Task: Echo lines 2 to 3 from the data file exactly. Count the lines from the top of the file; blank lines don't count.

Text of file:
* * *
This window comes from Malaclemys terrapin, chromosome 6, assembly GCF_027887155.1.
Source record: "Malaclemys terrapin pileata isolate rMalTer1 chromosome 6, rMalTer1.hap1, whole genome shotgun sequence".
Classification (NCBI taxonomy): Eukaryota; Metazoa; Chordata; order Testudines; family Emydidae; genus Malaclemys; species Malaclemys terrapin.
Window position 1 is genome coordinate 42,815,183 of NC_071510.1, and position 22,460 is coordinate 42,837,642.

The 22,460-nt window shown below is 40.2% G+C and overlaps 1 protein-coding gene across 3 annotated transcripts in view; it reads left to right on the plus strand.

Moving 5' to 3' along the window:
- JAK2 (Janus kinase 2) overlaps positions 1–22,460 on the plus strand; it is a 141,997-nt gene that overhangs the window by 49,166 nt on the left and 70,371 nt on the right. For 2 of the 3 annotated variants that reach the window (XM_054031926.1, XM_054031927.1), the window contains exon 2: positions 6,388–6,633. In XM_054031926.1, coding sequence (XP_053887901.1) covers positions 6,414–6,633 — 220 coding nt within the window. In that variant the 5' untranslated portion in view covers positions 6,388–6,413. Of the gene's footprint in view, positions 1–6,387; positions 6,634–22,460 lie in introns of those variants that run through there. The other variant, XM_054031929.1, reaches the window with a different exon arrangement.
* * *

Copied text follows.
Source record: "Malaclemys terrapin pileata isolate rMalTer1 chromosome 6, rMalTer1.hap1, whole genome shotgun sequence".
Classification (NCBI taxonomy): Eukaryota; Metazoa; Chordata; order Testudines; family Emydidae; genus Malaclemys; species Malaclemys terrapin.